The Saint Martyr Anastasia was born in 281 A.D. in Rome to a very wealthy family. Her father Pretestatus was a Senator. Her mother Fausta was Christian. However, during these times to be a Christian could mean giving up your life. With this in mind, Fausta christened her daughter in secret and chose Chrysogonus, a Christian gentleman, as her tutor. As a young girl she visited the catacombs with him and began to develop her Christian identity. In a strange twist of fate, Anastasia would later marry Publius, a pagan, who prohibited her from helping the poor and Christian people persecuted in Rome. However, her husband died during a violent storm. After his passing, Anastasia was now able once again to practice freely her Christian charity.
After her mentor, Chrysogonus was arrested and martyred she moved to Sirmio which was the capital of North Illyria, in Orient. There she carried out her acts of charity and helped the Christian prisoners endure their sufferings, curing their sores and injuries and bringing them food. She used to pay the jailers in order to carry out her merciful service.
Later on, Anastasia was discovered and accused in front of the Prefect Probus. He interrogated her but failed to make her renounce her Christian beliefs, so he shackled her by her feet for one month and then had her placed on a damaged ship, along other people convicted to death, in order to drown them.
But the ship didn’t sink and finally came to rest on the shores of Palmaria Island, where all the survivors who by then had converted to the Christian belief, were killed. Anastasia, after being crucified on four poles, was burned and subsequently beheaded. Her remains were gathered by a woman, Apolonia, who buried them in a vineyard in 304. According to the calendar of the Saint Martyrs, this happened on the 25th of December. In 314, when practicing the Christian religion was allowed by the Emperor Costantinus, a church was built in Sirmio in honor of Anastasia.
The veneration of Anastasia spread across the provinces of Illyria and Pannonia and arrived up to Byzantium, where her remains were moved in 467. According to some sources, these mortal remains were lodged in the basilica of the Resurrection of the Saviour; while according to other sources, in the church of Panagea of Blaferne in the Imperial Palace.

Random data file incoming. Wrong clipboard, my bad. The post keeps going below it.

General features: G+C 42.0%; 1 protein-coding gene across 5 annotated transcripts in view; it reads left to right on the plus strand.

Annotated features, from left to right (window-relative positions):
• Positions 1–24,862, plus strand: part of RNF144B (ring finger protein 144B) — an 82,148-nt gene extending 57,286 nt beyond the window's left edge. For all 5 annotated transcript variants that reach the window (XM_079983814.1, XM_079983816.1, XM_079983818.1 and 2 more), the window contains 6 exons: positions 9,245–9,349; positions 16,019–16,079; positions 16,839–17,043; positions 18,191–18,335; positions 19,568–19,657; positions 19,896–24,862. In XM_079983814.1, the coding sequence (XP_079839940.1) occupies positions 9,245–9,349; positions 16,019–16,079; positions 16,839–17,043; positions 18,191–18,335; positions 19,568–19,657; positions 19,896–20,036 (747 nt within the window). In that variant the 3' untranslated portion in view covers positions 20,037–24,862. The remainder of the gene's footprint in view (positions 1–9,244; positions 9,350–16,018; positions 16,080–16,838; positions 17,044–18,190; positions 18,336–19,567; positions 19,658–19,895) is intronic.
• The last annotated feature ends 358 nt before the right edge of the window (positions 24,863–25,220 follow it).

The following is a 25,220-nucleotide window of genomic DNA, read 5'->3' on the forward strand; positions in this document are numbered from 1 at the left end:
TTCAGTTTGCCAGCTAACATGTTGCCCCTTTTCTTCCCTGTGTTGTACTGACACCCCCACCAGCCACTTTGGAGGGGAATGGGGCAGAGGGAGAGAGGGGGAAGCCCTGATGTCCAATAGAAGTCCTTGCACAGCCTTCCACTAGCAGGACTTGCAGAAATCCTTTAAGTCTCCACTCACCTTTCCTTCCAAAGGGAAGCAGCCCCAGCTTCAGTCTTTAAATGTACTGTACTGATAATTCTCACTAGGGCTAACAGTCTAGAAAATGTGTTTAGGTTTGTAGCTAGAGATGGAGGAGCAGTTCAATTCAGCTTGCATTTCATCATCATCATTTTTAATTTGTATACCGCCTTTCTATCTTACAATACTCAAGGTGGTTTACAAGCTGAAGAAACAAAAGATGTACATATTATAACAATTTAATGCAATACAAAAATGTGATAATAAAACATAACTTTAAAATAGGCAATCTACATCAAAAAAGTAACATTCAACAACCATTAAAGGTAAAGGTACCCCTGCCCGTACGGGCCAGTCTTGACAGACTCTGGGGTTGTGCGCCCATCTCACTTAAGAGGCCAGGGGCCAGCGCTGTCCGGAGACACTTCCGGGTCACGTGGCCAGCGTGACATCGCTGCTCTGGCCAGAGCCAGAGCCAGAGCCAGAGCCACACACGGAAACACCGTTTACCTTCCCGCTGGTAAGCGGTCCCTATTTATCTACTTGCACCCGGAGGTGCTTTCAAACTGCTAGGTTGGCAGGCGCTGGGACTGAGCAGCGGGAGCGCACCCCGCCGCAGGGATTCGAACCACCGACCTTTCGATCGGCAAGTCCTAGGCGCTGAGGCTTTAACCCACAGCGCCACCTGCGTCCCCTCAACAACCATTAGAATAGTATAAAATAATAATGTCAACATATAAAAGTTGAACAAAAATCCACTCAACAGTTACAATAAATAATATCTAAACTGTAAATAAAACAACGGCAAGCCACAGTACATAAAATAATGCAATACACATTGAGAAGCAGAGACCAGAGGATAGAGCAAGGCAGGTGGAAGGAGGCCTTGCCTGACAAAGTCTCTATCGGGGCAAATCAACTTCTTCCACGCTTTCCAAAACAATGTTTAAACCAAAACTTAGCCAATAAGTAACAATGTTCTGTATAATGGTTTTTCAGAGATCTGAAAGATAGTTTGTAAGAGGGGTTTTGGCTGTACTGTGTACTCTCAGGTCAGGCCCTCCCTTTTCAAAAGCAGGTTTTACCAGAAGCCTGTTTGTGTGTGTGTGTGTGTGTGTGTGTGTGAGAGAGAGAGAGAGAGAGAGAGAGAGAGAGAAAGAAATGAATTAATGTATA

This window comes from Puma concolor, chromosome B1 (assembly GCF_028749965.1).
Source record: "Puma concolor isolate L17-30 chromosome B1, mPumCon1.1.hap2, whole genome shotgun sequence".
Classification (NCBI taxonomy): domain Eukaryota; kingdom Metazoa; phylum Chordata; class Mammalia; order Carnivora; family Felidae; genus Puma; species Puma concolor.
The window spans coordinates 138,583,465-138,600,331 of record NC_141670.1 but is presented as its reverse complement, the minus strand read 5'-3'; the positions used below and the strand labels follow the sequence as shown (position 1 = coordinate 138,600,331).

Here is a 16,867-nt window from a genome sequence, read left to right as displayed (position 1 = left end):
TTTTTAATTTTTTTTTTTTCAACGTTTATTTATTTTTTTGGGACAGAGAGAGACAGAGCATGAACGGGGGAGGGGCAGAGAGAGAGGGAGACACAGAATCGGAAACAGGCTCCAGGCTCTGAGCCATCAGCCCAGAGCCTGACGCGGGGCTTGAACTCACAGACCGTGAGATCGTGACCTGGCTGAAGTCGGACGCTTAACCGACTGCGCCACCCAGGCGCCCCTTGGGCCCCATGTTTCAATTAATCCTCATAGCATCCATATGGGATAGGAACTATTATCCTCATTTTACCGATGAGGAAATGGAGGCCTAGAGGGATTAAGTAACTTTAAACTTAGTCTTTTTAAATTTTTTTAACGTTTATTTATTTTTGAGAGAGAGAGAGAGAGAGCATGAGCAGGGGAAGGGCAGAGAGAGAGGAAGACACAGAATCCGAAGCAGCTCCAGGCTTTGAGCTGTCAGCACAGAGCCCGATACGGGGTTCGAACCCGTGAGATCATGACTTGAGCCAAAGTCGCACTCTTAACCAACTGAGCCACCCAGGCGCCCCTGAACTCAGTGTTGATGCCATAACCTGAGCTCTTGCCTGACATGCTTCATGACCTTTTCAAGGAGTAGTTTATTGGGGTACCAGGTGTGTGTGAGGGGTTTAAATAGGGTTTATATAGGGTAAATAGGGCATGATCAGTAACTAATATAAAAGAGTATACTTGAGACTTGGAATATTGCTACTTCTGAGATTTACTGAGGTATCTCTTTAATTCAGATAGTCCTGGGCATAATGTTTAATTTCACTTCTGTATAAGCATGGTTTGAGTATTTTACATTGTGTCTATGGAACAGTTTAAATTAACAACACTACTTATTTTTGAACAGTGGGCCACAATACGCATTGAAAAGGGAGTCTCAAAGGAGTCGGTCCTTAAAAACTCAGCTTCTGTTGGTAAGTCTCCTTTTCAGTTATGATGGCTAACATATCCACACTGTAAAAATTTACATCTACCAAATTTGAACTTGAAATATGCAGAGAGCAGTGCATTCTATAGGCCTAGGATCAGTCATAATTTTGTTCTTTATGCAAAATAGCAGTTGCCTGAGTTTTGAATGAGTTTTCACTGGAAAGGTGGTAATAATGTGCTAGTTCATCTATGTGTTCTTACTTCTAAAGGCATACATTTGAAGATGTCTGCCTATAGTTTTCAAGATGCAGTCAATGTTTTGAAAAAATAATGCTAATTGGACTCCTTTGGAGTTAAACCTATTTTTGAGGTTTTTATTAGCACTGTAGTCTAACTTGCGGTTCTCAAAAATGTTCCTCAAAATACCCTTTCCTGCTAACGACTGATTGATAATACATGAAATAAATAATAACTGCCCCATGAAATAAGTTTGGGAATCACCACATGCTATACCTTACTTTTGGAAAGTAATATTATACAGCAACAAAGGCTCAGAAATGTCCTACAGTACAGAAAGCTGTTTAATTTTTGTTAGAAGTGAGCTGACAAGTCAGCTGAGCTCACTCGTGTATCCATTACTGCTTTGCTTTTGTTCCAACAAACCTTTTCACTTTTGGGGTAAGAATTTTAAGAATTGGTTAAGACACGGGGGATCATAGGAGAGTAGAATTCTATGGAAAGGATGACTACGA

She was beatified in 467 and her remains were transferred to Constantinople and deposited in the Basilica of the Resurrection of the Saviour (the Anastasis). Soon her veneration spread up to Rome. There, a church located near the Palatino was dedicated to her and became one of the most important basilicas in the city. Still now this church exists and is the Church that our own Church is named after.
Since the age of Pope Gregorio Magnum, the three Christmas Masses were celebrated there. The second of them was dedicated to St. Anastasia and was celebrated by the Pope himself; nowadays, the celebration has been reduced to a memory called Aurora, given the importance of Christmas.
From the fifth century to fifteenth century, St. Anastasia has gained a great veneration in the whole Mediterranean, Alpine and Danubian Europe: in particular, in the eleventh century the Benedictine Monks dedicated to Anastasia many churches and chapels in Italy, France and Germany.
In Russia the veneration to Anastasia arrived in the tenth century from Constantinople, in conjunction with the diffusion of the Christian belief. In the Balkans she was venerated by the forebears of the current Serbians, Croatians and Bosnians. In Greece she was called Farmacolitria (which means Healer of poisons), and in Russia Uzoreshiteljnitza (The one who relieves the ties): a symbolism that combines the image of the cure of the diseases and the image of the dissolution of the demoniac trickory. In Orient and Occident she was venerated as procuress of the victims of the earthquakes and of the pregnant women. She was also considered a symbol of the Resurrection (according to the meaning of her name, from the Greek Anastasis).
In the Catholic world until the nineteenth century, the memory of her martyrdom was celebrated on the 25th of December, while in the Orthodox world on the 22nd of December, gathering the symbolism of the birth of Christ and the Resurrection.
At the beginning of the sixth century Anastasia was upgraded to the rank of Megalomartyr (that means Great Martyr, according to the Christian belief) and included among the fifteen Martyrs nominated in the First Canon of the Mass, called Eucharistic Canon of the Church of Orient.
Her character against the war has become the symbol of the reconciliation of the Serbian, Croatian and Bosnian populations, intended as the Peacemaker and the Ambassador of Dialogue in Europe and in the future she could be declared Patron of the all people of Europe. Nowadays, Saint Anastasia is a perfect symbol of Peace, humanity and solidarity. She is a symbol of dialogue and collaboration between the two parts of Christianity, given that she has been recognized as Great Martyr both by the Catholic and the Orthodox Churches.